BOSTON — It appeared to be a resurgence. Instead, it was a mirage.
The Washington Nationals fell behind, then fought back, then squandered another lead late in a game Tuesday night, falling to the Boston Red Sox, 8-7. It wasn’t quite as ugly as Monday’s series-opener, but it wasn’t pretty.
THE RUNDOWN: For the first four innings, it looked like the Nationals were headed for another lopsided loss. Stephen Strasburg allowed 10 hits and five runs, and the Nationals’ offense scored only one. Then, for two innings, it looked like this was the bounceback performance they’d been waiting for. They batted around and scored more runs in a half-inning, six, than they had scored in any game so far this season. And then, finally, there was the bullpen implosion in the seventh. It started with an Ian Desmond error. Then two hit batsmen sandwiched a fly out. Then a rare double-error by Blake Treinen, who bobbled the ball and subsequently airmailed it into the stands. A groundout completed the damage. The Nationals were down again, and this time, there was no offensive outburst coming.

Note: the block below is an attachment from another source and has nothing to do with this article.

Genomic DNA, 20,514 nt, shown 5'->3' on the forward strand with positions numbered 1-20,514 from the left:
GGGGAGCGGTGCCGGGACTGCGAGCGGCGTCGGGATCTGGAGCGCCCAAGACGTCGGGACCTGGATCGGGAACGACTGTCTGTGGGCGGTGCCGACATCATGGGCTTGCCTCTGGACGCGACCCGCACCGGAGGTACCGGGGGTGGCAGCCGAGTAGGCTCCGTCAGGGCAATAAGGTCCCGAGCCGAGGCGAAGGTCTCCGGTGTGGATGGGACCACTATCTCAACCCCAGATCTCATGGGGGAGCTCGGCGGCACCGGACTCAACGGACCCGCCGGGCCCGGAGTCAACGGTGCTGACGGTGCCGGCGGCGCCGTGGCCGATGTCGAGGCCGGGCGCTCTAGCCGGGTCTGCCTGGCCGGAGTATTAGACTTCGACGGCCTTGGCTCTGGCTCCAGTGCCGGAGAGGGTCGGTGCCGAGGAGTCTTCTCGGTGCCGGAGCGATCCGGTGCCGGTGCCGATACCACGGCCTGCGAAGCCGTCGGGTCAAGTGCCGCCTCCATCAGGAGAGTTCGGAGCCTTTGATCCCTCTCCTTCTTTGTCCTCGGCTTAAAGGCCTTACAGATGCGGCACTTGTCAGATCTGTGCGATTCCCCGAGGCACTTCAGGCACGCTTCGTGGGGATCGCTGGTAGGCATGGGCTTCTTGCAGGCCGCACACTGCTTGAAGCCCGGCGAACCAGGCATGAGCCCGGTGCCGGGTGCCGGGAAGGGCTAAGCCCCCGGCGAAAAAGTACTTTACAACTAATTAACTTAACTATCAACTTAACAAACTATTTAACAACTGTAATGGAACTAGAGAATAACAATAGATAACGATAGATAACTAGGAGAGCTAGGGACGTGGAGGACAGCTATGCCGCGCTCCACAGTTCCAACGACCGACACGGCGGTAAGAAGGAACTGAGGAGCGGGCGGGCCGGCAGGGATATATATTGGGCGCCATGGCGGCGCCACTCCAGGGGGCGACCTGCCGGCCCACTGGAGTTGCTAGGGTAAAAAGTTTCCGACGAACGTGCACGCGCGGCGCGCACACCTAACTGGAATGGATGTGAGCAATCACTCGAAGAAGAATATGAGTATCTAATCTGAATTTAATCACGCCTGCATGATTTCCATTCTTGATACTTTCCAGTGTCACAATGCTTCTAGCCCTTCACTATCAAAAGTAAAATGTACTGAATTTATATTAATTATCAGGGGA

THE HIGHLIGHT: The top of the fifth inning. Through the first seven games of the season, the Nationals had been starving for an inning like this, where they string hits and runs together and give their pitching staff a cushion. It finally happened Tuesday. The Nationals cycled all the way through their order, with seven players reaching base and six of them coming around to score. Bryce Harper, Clint Robinson and Desmond all singled in the inning, while Michael Taylor drove in a pair of runs with a triple to center field.
STAR OF THE GAME: Desmond had a nice game at the plate after a slow start to the season. He entered Tuesday hitting .115 but finished 3-for-4 with a double and two singles, including one that prolonged the monster fifth inning. Of course, he also committed his sixth error in eight games, so it wasn’t all positive for the shortstop.
THE TAKEAWAY: Man. I mean. Man. Just when you think the Nationals have turned the corner and started playing up to their capabilities, they blow a two-run lead late in another game. This time, like Saturday’s loss in Philadelphia, the majority of the burden falls on Treinen. His double-error was evidence of the anxiety that creeps in when you underperform like the Nationals have. You begin thinking about not screwing up, trying not to lose a game instead of trying to win it. It’s human nature. When the Nationals shake that sense, they’ll skyrocket up the standings and probably wind up where they should be. For now, however, it’s getting increasingly tough to watch.